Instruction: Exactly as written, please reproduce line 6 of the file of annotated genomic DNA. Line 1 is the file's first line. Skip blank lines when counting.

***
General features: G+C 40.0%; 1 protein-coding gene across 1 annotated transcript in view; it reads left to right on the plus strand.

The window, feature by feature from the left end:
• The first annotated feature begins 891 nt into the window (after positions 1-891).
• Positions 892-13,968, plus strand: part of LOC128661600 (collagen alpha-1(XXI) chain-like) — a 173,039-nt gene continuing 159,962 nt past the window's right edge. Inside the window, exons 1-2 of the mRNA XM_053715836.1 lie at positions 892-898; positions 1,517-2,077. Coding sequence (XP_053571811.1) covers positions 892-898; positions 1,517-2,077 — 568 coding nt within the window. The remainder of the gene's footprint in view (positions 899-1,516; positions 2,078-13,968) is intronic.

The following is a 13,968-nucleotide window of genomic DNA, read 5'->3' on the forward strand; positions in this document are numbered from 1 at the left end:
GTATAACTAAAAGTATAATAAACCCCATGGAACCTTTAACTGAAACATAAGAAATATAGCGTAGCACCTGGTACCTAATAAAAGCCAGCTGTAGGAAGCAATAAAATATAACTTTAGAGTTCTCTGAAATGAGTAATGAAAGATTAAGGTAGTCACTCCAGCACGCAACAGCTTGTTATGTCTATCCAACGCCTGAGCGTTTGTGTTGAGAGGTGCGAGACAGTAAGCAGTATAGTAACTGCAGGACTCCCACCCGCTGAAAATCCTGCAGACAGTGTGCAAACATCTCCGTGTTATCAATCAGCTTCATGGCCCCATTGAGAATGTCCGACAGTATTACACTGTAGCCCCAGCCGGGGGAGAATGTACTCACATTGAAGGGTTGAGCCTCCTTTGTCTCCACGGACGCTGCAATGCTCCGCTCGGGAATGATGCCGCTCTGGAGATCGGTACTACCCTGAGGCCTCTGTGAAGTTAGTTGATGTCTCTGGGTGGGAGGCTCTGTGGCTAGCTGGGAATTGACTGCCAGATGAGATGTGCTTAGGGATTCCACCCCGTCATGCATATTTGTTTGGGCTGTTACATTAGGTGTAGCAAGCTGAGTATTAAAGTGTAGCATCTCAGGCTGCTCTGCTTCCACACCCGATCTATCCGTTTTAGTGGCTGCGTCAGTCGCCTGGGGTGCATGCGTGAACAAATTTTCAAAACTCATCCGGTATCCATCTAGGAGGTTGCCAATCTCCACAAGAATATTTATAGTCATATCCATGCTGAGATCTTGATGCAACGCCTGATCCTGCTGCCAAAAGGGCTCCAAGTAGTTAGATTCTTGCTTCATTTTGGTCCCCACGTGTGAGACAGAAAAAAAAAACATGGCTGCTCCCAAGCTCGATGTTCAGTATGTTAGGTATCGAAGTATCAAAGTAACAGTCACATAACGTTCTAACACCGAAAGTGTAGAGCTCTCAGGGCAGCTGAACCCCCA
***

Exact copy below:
GTATAACTAAAAGTATAATAAACCCCATGGAACCTTTAACTGAAACATAAGAAATATAGCGTAGCACCTGGTACCTAATAAAAGCCAGCTGTAGGAAGCAATAAAATATAACTTTAGAGTTCTCTGAAATGAGTAATGAAAGATTAAGGTAGTCACTCCAGCACGCAACAGCTTGTTATGTCTATCCAACGCCTGAGCGTTTGTGTTGAGAGGTGCGAGACAGTAAGCAGTATAGTAACTGCAGGACTCCCACCCGCTGAAAATCCTGCAGACAGTGTGCAAACATCTCCGTGTTATCAATCAGCTTCATGGCCCCATTGAGAATGTCCGACAGTATTACACTGTAGCCCCAGCCGGGGGAGAATGTACTCACATTGAAGGGTTGAGCCTCCTTTGTCTCCACGGACGCTGCAATGCTCCGCTCGGGAATGATGCCGCTCTGGAGATCGGTACTACCCTGAGGCCTCTGTGAAGTTAGTTGATGTCTCTGGGTGGGAGGCTCTGTGGCTAGCTGGGAATTGACTGCCAGATGAGATGTGCTTAGGGATTCCACCCCGTCATGCATATTTGTTTGGGCTGTTACATTAGGTGTAGCAAGCTGAGTATTAAAGTGTAGCATCTCAGGCTGCTCTGCTTCCACACCCGATCTATCCGTTTTAGTGGCTGCGTCAGTCGCCTGGGGTGCATGCGTGAACAAATTTTCAAAACTCATCCGGTATCCATCTAGGAGGTTGCCAATCTCCACAAGAATATTTATAGTCATATCCATGCTGAGATCTTGATGCAACGCCTGATCCTGCTGCCAAAAGGGCTCCAAGTAGTTAGATTCTTGCTTCATTTTGGTCCCCACGTGTGAGACAGAAAAAAAAAACATGGCTGCTCCCAAGCTCGATGTTCAGTATGTTAGGTATCGAAGTATCAAAGTAACAGTCACATAACGTTCTAACACCGAAAGTGTAGAGCTCTCAGGGCAGCTGAACCCCCA